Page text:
Musings on Schrödinger and Other Things

This week marks one year since I retired. An entire year. That seems almost impossible to me, yet the calendar is right there. Bam.

(photo courtesy of Questions of Light Photography and Jane Morrison)

It has been a busy year, certainly. I finished a (very long) book and got it published. I’ve tackled projects around the house that I’ve been putting off for too long. I’ve taken up the violin (the poor neighbors…), and I’ve been exercising regularly to try and keep this grumpy back in line. This semester, I’m teaching again, which I love.

But as I look back over this year, it occurs to me that life does this. It’s kind of like Schrödinger’s cat, but for time. It creeps as you’re going through it. So much of our lives spent working, and every day can feel like a slog, until you realize the slogs have added up to years, and then the years have become decades. I don’t mean to imply that work wasn’t enjoyable. It mostly was. But alongside all of those years working were all the other things that make up a life: falling in (and out and back in for good) of love, getting married, buying houses, having dogs and cats move into – and sadly, out of – our lives. It all adds up waking up one day and realizing one entire phase of your life has passed by. Slogs and leaps – all at the same time. (Thus the Schrödinger analogy, in case you were wondering where I was going with that.)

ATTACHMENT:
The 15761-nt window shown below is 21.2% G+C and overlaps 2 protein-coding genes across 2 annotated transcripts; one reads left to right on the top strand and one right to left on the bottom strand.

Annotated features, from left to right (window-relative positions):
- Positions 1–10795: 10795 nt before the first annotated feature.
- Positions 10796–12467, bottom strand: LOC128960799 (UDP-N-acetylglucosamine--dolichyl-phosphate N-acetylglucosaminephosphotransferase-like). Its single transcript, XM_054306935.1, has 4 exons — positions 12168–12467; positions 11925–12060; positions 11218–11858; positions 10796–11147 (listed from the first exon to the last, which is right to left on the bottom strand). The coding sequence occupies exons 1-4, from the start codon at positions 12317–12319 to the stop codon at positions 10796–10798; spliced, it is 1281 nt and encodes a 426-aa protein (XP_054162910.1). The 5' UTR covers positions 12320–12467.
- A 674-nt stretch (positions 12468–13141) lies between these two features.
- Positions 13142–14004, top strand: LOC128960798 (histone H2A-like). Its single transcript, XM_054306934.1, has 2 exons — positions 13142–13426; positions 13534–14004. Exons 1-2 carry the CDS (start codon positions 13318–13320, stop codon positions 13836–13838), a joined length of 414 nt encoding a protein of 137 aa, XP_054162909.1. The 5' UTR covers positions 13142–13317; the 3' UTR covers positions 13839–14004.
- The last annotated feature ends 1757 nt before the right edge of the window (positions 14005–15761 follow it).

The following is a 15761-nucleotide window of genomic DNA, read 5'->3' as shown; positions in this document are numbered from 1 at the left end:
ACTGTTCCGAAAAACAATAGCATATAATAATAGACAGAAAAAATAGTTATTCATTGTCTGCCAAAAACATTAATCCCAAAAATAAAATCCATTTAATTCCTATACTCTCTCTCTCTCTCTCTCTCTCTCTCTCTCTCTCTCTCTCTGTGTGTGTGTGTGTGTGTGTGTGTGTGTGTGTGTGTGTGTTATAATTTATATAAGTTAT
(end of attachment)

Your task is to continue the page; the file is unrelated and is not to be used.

That doesn’t mean the next phase isn’t just as full of promise and fulfillment. Maybe adventure. Travel was one of those things we thought we’d be doing a lot of once we were both retired, but an aging dog has altered those plans a bit. We’ve done some, but not as much as we’d planned. Plus, if you read this blog regularly, you know I’m a Hobbit. 🙂

It’s also kind of hard now to remember what life was like pre-covid. The world has been permanently changed in some ways, especially for those who lost loved ones in the pandemic, and yet some people carry on as if covid didn’t exist. Another Schrödinger thing.

If you’ve stuck with my musings this long, thank you! I hope you’re enjoying autumn in the Northern hemisphere, or spring if you live in the Southern hemisphere. Wherever you are, try to appreciate the slogs as you go through them, because one day, you’ll look back and realize life has handed you a leap when you weren’t looking.



Bemused by Time

(Salvador Dali’s The Persistence of Memory 1931)

Back in July, I wrote HERE about how my life was being abruptly pushed in an unanticipated direction with my bad back forcing an earlier-than-planned retirement.

This past Thursday was my last day at work. It was kind of bittersweet, as I imagine those last days often are. I adore my co-workers, who gave me a wonderful gift of a Creative Block. This cool little box contains little prompts for finding creativity when it feels elusive, but they also included little hand-written messages to me. I’ve only let myself read a few at a time, trying to drag things out. But this is a perfect gift for me. I told them, I’d change the names if any of them make it into a future book! 😉

I’ve worked as a physical therapist for thirty-two years, and now…

How can thirty-two years have passed so quickly? And why did it feel it was creeping by as I was going through it? How can time do both things simultaneously?

These are the questions that keep roiling around in my head as I try to get a grip on how to structure my days now that there are fewer outside things imposing structure on them. I know myself well enough to know I NEED structure, and perhaps a schedule, even if it’s of my own making. There are so many things I’ve longed to have more time to do, as well as many projects around the house that have needed more time than I had.